As COVID-19 case numbers climb across the United States, so do the numbers of class action lawsuits for consumer fraud, misleading the public and other types of alleged wrongdoing.
Cruise lines, airlines, insurance companies and federal and state governments are among those on the list facing legal battles stemming from the pandemic. American small businesses and health care workers have even sued China for allegedly spreading misinformation and medical supply hoarding.
“This early litigation is really, from our vantage point, the tip of the iceberg. The level of litigation could really go into so many different directions,” Harold Kim, president of the U.S. Chamber Institute for Legal Reform, told USA Today.
Some notable lawsuits hit travel industry giants Norwegian Cruise Lines, Carnival-owned Costa Cruises, Princess Cruise Lines Ltd., Delta Airlines, Southwest Airlines and United Airlines.
In one of the first lawsuits filed mid-March, shareholders accused Norwegian of providing a misleading positive outlook of its financial results in spite of the coronavirus outbreak. According to the lawsuit, leaked employee emails said Norwegian “asked sales staff to lie to customers about COVID-19 to protect the company’s bookings.”
“Norwegian Cruise Lines asked sales staff to lie to customers about COVID-19 to protect the company’s bookings.”
Suggested talking points included, “The only thing you need to worry about for your cruise is do you have enough sunscreen?” And, “The Coronavirus can only survive in cold temperatures, so the Caribbean is a fantastic choice for your next cruise.”
In April, passengers sued Carnival’s Costa Cruises and Princess Cruise Lines subsidiaries.
Paul Turner’s class action complaint filed on April 7 against Costa claims the company kept the truth about COVID-19 from passengers aboard the Costa Luminosa, and “they were dragged across the Atlantic in a ticking coronavirus time bomb.”
“Costa concealed information surrounding the coronavirus from passengers by blocking out news channels on stateroom TVs that had previously been available to passengers during the beginning of the cruise,” the complaint said.
Princess Cruise Lines was hit with a class action on April 8 filed by Robert Archer and other passengers aboard the Grand Princess.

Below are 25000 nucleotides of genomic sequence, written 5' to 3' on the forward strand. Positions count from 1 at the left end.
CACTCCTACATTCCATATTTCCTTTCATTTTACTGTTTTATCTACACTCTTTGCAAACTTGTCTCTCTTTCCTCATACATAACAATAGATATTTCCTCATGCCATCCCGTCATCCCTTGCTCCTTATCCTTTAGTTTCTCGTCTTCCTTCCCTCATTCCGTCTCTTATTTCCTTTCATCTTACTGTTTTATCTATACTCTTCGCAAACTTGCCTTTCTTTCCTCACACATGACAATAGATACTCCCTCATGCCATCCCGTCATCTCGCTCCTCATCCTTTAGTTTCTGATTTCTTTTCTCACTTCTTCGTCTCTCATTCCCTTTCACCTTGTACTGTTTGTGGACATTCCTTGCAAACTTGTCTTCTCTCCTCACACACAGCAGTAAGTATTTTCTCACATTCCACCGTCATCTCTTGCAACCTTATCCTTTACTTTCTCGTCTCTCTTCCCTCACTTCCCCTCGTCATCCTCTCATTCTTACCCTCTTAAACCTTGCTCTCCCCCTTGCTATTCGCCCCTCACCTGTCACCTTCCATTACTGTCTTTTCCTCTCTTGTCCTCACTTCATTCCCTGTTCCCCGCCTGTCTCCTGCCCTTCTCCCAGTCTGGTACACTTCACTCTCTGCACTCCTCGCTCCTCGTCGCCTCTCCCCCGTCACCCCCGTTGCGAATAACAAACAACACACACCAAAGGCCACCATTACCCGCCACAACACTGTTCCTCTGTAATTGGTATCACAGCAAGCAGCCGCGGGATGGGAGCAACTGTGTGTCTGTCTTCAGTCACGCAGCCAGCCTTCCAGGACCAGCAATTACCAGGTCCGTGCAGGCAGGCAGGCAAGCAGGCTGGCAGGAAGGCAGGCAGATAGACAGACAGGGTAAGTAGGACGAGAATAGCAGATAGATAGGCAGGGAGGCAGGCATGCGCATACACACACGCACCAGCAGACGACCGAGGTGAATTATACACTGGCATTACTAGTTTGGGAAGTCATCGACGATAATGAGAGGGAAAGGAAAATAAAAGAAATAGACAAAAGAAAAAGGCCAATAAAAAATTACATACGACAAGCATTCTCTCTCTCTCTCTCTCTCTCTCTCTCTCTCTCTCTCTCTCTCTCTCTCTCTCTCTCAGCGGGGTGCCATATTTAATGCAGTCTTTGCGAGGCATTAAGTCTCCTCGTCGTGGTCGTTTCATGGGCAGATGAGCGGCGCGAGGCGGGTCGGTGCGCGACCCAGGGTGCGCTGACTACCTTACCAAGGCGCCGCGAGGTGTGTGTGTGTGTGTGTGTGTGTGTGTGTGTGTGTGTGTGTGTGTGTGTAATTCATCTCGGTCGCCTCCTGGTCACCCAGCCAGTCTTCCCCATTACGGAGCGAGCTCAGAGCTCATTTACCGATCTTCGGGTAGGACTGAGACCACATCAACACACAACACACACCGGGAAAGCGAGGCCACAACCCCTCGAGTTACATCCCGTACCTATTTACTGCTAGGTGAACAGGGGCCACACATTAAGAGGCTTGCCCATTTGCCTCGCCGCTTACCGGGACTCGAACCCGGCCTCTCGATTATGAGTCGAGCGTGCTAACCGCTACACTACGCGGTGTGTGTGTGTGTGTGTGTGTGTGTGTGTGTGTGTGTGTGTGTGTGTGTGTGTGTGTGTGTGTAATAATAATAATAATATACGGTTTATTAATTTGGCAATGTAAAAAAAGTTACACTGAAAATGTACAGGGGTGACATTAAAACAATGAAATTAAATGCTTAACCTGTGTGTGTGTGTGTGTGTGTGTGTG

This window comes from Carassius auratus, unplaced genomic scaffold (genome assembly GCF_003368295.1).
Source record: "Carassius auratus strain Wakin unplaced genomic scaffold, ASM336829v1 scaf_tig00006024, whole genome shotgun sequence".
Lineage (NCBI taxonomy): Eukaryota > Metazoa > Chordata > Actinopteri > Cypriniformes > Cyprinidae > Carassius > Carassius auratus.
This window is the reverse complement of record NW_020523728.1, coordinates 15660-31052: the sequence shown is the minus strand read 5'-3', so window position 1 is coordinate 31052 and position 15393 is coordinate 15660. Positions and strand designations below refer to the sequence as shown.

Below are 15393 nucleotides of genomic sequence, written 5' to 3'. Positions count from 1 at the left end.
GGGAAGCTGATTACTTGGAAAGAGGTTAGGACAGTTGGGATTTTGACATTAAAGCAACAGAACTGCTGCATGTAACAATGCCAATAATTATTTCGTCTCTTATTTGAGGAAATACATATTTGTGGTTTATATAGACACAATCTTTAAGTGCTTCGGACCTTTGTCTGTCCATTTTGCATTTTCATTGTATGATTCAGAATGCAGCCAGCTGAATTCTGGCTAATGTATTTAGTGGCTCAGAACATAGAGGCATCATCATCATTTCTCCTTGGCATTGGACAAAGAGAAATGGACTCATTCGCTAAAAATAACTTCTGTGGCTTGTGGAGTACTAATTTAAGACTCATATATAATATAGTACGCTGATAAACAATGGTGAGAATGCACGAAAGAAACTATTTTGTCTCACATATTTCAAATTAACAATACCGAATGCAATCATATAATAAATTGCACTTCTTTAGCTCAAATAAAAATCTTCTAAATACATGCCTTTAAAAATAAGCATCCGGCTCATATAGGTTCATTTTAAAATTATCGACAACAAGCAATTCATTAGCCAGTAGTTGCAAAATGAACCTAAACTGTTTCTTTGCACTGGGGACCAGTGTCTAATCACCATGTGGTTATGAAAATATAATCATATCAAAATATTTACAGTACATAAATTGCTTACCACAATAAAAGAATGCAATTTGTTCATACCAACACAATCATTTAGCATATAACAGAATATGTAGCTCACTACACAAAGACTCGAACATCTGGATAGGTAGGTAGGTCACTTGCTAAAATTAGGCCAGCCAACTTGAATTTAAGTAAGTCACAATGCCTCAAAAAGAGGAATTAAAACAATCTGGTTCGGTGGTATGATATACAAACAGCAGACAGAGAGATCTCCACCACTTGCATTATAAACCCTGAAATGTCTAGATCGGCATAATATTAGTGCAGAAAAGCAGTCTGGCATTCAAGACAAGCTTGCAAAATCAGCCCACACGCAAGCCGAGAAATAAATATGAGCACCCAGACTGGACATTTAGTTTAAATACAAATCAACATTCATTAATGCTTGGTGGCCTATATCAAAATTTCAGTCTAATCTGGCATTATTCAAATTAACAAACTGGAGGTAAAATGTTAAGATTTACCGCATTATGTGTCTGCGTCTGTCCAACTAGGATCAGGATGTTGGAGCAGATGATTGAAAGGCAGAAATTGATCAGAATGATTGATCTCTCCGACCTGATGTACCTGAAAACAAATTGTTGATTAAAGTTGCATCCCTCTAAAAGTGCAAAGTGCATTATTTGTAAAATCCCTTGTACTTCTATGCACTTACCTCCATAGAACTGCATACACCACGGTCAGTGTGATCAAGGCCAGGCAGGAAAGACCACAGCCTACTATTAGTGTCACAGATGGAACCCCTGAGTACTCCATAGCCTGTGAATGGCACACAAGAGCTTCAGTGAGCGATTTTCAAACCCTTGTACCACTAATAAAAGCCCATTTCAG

According to the complaint, “Defendants did not notify passengers who were scheduled to board the vessel on February 21, 2020, that passengers from the prior Mexico trip had reported COVID-19 symptoms, or of the fact that passengers remaining aboard the Grand Princess had been exposed to and might be infected with and/or carrying the virus.”
United, Southwest and Delta face a cluster of class actions for cancelling flights and issuing travel vouchers instead of refunds. Plaintiffs claim the companies denied refunds even as airlines are set to receive a $58 billion bailout as a part of the Coronavirus Aid, Relief and Economic Security, or CARES, Act.
On April 6, Jacob Rudolf filed a class action against United Airlines claiming the company violated consumer protection laws by refusing to issue refunds to passengers after canceling flights.
“Now is not the time for United to change its promises and deprive customers of a refund, even the more so as United has benefited from a generous government bailout,” Rudolph’s attorney, Steve W. Berman, told Law360.
“Now is not the time for United to change its promises and deprive customers of a refund, even the more so as United has benefited from a generous government bailout.”
Similarly, Adrian Bombin sued Southwest on April 16. His suit says the airline failed to provide a refund after canceling his flight in spite of an enforcement notice from the U.S. Department of Transportation that said customers were entitled to a refund for cancellations because of coronavirus.
Delta faces a class action filed by Elliot Daniels on April 17. Daniels said Delta is refusing to refund passengers’ tickets and “is misleading passengers about their rights by making it difficult to locate information about refunds.”
These lawsuits ask for a refund of ticket prices plus attorney’s fees.
On April 9, small businesses in California filed a class action suit against the People’s Republic of China and other Chinese government entities on behalf of 32 million small businesses in the United States.
“According to scientists almost 99 percent of the world’s infections could have been avoided if the defendants had acted properly in early December 2019,” plaintiffs said.
According to the suit, the Chinese government “engaged in a campaign of falsehoods, misinformation, cover-up and destruction of evidence.” No evidence of this claim is provided in the complaint.
In another suit filed on the same day in Florida, a group of medical professionals accused China of hoarding personal protection equipment (PPE) and withholding it from the United States.
“On the front line of our nation’s response to the effects of this deadly pandemic are the nearly 4,000,000 doctors, nurses, medical technicians, paramedics, and EMTs who are faced with severe shortages of PPE,” plaintiffs said in their complaint. “These shortages can be directly traced to the actions of Defendants.”
At the time of the complaint, two of the plaintiffs had tested positive for COVID-19 and others were awaiting test results. The health care workers are seeking compensatory and other damages for class members.
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